Tuesday, January 27, 2015

Nissan 300ZX Key Make

Nissan 300ZX locksmith Seattle
As a locksmith technician that offer automotive services, I find it hard to keep track on various changes that were made over the years on different makes and model vehicles that are industry related. Sure there are many books that would help a locksmith to determine what would be required to do for a certain job such as making a key or find a specific way to open a vehicle. However, not all the time the information on these books are accurate. Sometimes, a solution could be found by non traditional ways or by trial and error.

I remember a job I did few years ago making a key for a 93 Nissan 300ZX. At that time, the customer called and claimed he had lost the only key he had for the vehicle and a new one needed to be originated from scratch. Even thou I didn't recall servicing these types of vehicles at that time, I knew from an older Nissan models I serviced that getting the code to make the key would not be a problem. I decided to accept the job, got the customer information and drove to his address.

Once I got to the customer's home, I got my machine ready and went to the vehicle to look for the code that will allow me to generate the key. The first place I knew where to look was in the glove compartment where I knew early Nissan models usually would have a sticker inside it with the code. However, for some reason I couldn't  find it. I asked the customer if he knew anything about the absence of the sticker and he said that he don't recall ever seeing one and that he was the 3rd owner of the vehicle. At this point I figured previous owners must have removed it.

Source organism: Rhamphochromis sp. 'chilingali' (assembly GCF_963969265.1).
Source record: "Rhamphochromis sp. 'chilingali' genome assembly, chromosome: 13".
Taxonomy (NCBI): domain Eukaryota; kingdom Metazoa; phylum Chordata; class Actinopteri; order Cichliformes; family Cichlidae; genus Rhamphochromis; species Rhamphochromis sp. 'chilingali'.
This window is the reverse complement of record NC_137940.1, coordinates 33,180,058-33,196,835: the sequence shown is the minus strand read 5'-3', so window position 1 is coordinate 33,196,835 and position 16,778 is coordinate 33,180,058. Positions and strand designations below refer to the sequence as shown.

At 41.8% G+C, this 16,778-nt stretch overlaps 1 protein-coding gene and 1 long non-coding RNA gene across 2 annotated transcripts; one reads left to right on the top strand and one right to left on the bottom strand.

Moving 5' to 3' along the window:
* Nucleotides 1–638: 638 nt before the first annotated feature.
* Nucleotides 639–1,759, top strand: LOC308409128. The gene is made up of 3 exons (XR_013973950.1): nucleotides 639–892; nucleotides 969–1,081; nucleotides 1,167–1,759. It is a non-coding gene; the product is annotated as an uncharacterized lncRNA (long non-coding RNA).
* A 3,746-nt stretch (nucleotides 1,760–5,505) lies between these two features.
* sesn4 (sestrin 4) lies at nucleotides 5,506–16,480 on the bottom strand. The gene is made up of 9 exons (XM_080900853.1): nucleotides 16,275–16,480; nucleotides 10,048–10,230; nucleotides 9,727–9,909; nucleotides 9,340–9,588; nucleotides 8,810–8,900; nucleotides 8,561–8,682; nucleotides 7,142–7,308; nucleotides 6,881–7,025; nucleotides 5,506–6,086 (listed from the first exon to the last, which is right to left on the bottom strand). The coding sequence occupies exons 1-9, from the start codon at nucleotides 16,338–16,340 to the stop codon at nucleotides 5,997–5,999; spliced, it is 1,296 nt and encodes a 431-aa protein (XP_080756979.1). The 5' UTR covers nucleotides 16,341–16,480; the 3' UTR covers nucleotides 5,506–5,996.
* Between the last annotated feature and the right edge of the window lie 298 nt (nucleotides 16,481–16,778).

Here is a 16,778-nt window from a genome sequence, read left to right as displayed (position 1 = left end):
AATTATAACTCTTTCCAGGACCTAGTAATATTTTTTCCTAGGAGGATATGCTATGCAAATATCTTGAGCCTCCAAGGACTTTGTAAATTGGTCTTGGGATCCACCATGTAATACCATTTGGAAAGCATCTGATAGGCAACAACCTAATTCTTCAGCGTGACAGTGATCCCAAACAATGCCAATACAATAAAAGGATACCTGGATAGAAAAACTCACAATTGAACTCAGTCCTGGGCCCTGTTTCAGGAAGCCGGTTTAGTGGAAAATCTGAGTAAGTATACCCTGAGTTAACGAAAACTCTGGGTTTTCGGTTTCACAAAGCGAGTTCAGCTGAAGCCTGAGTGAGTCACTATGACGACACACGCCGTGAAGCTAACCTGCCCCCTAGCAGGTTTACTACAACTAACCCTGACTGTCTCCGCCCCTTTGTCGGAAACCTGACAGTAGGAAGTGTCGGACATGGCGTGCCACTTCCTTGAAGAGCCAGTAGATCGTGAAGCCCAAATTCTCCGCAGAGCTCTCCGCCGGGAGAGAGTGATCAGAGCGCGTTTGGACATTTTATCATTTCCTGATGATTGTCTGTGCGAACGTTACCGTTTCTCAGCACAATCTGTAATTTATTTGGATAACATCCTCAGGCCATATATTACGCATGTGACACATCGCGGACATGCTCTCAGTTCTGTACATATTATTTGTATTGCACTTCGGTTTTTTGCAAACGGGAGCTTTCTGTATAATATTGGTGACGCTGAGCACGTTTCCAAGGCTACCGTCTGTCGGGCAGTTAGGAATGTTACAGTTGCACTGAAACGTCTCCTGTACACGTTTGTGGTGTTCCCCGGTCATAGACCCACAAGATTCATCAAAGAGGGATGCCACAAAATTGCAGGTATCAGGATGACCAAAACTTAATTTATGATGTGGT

Seattle locksmith Nissan 300ZX
Since I knew the key for this vehicle was acting as a Master-Key opening the doors, trunk and turning the ignition, I figured my next best option was to take apart the door panel and get to the door lock cylinder, so I could get the code from the the tailpiece. After removing the panel, I was able to access the lock, but for some reason, I did not see any code stamped on the tailpiece.

At that point, I did not know what to do, so I called another Seattle locksmith friend of mine for a little advice. He said that my best option that will save me some time on top of the time already wasted was to remove the trunk lock, disassemble it, and decode the wafer tumblers in order to make the key. I followed his exact instruction and after about 15 minutes I had a key ready to be used.

Mortise Lock

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Wednesday, January 14, 2015

Ford Ignition Removal Tip

Ford ignition Seattle locksmith
As a professional locksmith technician with many years of experience in the field sometimes I find replacing vehicle's ignition can be a hard task. Depending on year, make and model of the vehicle, some ignitions require the disassemble of steering column trim components. However, even when this step is done, there is still the part of taking the ignition switch out which can be a hassle by itself especially if there is no key available. In such situation, most locksmith technicians know that the ignition switch would need to be drilled or pick. With picking, it may or may not work depending on the type of ignition and the number of cuts which leaves drilling. However, in a situation when you just need to make a new key and not replace the ignition, drilling may not be a suitable solution.